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Five Essential Numbers For Self-Published Authors

By Jackie Elliot
Getting paid for words is Writer’s Nirvana.

Traditionally published authors often get the rough end when it comes to remuneration, so the best option to feed your writing ambitions – while being able to afford actual food – is self-publishing. But there’s a catch. Self-publishing, as the name suggests, means doing it all yourself. Passion and talent for words are not enough. Numbers matter too.

But here’s the good news for the math–allergic writer; you only need to know five of them.

# 1. The Financial Goal.

Very few writers are able to articulate a financial goal. Maybe it’s the old “art for art’s sake” mentality that gets in the way, or fear that even modest goals might be unobtainable, but whatever it is, get over it. Seriously. Figure out the number that pays all the bills for one year, plus food, plus a week or two flopping in the sun. That’s the Financial Goal.

# 2. Sales.

The average price of an ebook is around $4, and most royalties come in at 70% for self-published authors. For every sale, expect to pocket the grand total of $2.80. Now, divide your Financial Goal (from above) by $2.80 to find out how many sales are needed each year to hit that target. Are you freaked out yet?
This is the time when the faint hearted start telling themselves that the full-time gig in Accounts Payable isn’t that bad, but consider this: if you are writing full time you can write more books. And the more books you write and publish, the less intimidating this Sales figure will become.

# 3. Marketing.

“Write it and they will buy,” said nobody, ever. Except possibly John Grisham. To achieve the Sales figure, potential readers have to first know that you have written a book, and then be encouraged to buy it. There are many inexpensive ways to market your books, but you still have to pay. In theory, the more you spend the more books you will sell. The Marketing figure should be a consistent percentage of your Sales figure.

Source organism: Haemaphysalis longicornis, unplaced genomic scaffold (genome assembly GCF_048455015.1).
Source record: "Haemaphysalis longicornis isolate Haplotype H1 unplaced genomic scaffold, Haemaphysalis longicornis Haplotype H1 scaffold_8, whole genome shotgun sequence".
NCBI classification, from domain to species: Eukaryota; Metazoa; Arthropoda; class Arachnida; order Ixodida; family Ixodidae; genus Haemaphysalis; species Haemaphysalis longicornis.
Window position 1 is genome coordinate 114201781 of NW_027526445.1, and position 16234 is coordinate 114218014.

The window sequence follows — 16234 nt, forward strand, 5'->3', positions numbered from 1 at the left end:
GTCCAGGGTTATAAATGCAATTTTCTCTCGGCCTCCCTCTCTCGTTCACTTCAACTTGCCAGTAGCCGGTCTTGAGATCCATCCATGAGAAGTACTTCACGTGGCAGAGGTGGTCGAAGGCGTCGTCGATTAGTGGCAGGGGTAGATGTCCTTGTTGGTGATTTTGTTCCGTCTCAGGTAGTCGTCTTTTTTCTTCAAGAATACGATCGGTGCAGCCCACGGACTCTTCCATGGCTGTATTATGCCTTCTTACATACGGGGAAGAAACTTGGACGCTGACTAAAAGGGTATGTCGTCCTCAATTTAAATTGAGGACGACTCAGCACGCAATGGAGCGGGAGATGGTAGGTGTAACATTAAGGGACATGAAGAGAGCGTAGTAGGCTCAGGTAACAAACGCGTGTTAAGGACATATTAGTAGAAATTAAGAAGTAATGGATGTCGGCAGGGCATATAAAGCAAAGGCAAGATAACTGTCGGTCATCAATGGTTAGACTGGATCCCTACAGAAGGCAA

# 4. Production.

Editing, formatting, and book covers – just three expenses that self-published authors need to accept. Sure, you can do some of this yourself, but time spent editing is time not spent writing your next (money making) book. An amateur book cover can spell failure no matter how many marketing dollars you throw at it. It’s worth allocating a reasonable sum to create a professional looking product. Your Production figure will stay roughly the same for each book, but obviously the overall figure increases as you write and publish more books.

# 5. Other Expenses.

If not monitored, these often overlooked costs can add up significantly. Monthly subscriptions, website hosting costs, the internet connection, even ink for the printer – these are all expenses that will impact your Financial Goal. These Other Expenses remain roughly the same, no matter how many books you publish.

If your dream of making a living through the written word is to become a reality, pay attention and get comfortable with the numbers. They matter too.

Jackie Elliot

Jackie Elliot

Jackie Elliott is an award winning sober blogger, and the author of a sober memoir and self- help books for anyone who is contemplating quitting booze. She also runs an online recovery community.
Jackie is currently working on a new fiction thriller series, based on the West Coast of Canada, where she resides with her husband.